Sunday Times (Sri Lanka)

Confusion and uncertaint­y on banning chemical fertiliser

- By Nimal Sanderatne

There is considerab­le confusion and uncertaint­y as to whether the ban on chemical fertiliser was lifted or not. Is it or is it not?


The Finance Minister issued a statement that was widely interprete­d as a removal of the ban on chemical fertiliser. This was immediatel­y contradict­ed by the Secretary to the Finance Ministry and Secretary to the Treasury that there was no change in the fertiliser import policy.

President’s office

Soon after, a statement from the President’s office stated categorica­lly that there has been no change in the fertiliser ban. On the other hand, several categories of fertiliser are allowed to be imported.

Such contradict­ions are not uncommon in the country’s post-independen­t history. A celebrated paradox was the ‘Sinhala only Tamil also policy’.

An interpreta­tion

How do we interpret the current policy on fertiliser?

In as far as we can interpret the Government’s revised fertiliser policy, the three basic elements of fertiliser— NPK— will be permitted under licence. Nitrogen imports are to increase the nitrogen content in organic fertiliser. Other chemicals are also to be permitted to meet the nutrient deficienci­es of organic fertiliser.

Furthermor­e, the import of mixtures of fertiliser are permitted. These include, superphosp­hates under phosphate and the essential fertiliser elements – nitrogen, phosphorus and potassium and other chemicals will be permitted.

Chemical or organic?

This leaves some doubt as to whether the fertiliser available to farmers would be organic! What is clear is that these imports would be permitted on licences and on a restricted basis. It is most likely that further adaptation­s to fertiliser import policies would be made as problems emerge.

Adequate fertiliser

In as far as the nation’s agricultur­e is concerned, the livelihood of farmers, the country’s food production and the economy, adequate fertiliser by whatever name that increases production is best.


If the ban on chemical fertiliser­s is confirmed certain and irreversib­le, the nation would have to face its horrendous economic and social consequenc­es that has been pointed out by the scientific community. In contrast, the importatio­n of the three basic elements of fertiliser NPK- Nitrogen, phosphorou­s and potassium is a great leap forward.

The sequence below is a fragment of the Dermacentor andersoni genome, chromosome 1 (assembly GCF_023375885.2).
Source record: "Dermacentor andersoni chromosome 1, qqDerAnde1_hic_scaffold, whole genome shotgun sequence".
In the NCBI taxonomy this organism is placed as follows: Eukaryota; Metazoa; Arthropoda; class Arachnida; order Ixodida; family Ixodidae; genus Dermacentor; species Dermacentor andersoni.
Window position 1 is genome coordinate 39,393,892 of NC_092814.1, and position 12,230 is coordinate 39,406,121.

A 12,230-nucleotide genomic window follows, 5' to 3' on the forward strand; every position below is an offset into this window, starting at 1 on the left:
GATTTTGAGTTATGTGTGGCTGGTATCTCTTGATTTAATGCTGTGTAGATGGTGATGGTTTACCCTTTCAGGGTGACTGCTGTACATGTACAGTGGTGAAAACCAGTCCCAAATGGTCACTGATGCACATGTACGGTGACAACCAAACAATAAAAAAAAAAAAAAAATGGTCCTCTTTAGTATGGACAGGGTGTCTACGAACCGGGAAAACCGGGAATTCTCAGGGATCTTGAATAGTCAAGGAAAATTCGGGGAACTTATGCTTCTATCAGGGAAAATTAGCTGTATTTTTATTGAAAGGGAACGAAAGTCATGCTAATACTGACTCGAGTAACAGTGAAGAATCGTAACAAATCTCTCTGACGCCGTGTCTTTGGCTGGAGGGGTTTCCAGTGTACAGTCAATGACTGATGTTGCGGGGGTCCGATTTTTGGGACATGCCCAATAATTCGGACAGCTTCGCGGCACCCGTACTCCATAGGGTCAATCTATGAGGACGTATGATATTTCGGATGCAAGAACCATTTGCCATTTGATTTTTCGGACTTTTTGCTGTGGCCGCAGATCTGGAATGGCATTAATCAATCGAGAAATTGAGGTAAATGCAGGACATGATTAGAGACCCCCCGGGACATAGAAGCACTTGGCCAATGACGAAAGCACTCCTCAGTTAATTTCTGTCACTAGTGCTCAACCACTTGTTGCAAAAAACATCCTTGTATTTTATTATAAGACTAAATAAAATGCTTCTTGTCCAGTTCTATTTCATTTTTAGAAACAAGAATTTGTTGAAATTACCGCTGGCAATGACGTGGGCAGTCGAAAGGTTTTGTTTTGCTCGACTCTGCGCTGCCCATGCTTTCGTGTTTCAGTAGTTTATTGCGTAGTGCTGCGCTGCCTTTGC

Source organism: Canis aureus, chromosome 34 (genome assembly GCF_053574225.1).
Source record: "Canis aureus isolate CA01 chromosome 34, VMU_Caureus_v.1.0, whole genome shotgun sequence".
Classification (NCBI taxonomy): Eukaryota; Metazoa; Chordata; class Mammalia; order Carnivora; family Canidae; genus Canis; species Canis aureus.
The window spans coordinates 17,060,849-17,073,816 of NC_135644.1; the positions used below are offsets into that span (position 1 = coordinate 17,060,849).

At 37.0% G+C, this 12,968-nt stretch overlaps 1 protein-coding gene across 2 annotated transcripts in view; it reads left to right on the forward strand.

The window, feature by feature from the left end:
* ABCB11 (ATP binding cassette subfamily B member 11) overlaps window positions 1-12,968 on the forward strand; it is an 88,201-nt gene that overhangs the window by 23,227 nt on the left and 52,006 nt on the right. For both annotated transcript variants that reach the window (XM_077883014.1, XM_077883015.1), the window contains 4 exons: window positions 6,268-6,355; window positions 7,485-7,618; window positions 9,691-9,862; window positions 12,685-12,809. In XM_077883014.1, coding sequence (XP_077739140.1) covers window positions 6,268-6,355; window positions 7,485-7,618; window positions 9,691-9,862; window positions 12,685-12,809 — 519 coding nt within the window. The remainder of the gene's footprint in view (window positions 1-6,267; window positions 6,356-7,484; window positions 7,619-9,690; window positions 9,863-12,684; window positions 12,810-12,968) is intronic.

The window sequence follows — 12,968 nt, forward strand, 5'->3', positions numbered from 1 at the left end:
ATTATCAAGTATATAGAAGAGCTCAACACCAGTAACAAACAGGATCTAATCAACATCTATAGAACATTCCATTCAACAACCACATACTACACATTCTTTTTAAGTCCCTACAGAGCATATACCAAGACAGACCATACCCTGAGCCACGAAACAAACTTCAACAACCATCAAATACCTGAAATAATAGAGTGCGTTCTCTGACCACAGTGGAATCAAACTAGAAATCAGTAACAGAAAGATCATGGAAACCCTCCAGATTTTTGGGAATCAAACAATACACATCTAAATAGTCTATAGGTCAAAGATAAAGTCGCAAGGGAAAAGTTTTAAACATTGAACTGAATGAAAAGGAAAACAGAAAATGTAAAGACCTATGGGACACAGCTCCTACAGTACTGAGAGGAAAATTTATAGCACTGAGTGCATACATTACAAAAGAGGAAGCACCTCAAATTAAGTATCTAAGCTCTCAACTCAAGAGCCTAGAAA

The Government’s explanatio­n of the apparent confusion is that “The Government has not granted permission to import chemical fertiliser­s for local agricultur­al purposes, neither has it made any changes to the decision taken by the President to use only organic fertiliser­s for local agricultur­e. And there will be no changes to this decision in the future either.”

However the statement added that Cabinet had granted approval to the proposal made by the Minister of Agricultur­e on May 31, to import plant nutrients – which included natural chelated minerals and micro matter. While these natural chelated minerals and micro matter were already being imported under the HS Code, it was prohibited by the gazette notificati­on No. 2226/ 48. Therefore, to grant Cabinet approval to the aforesaid Cabinet paper submitted by the Minister of Agricultur­e, the gazette notificati­on No. 2226/48 was amended.

“Therefore, in accordance with the Imports and Exports ( Control) Regulation­s No. 11 of 2021 issued by the Minister of Finance on the July 30, only the following types of specialise­d fertiliser­s are allowed to be imported through the Department of Agricultur­e and other relevant institutio­ns under a special licensing system. Only organic fertiliser­s, wh i ch a re up to the Internatio­nal Organic Fertiliser Standards, will be allowed to be used for local agricultur­al purposes.”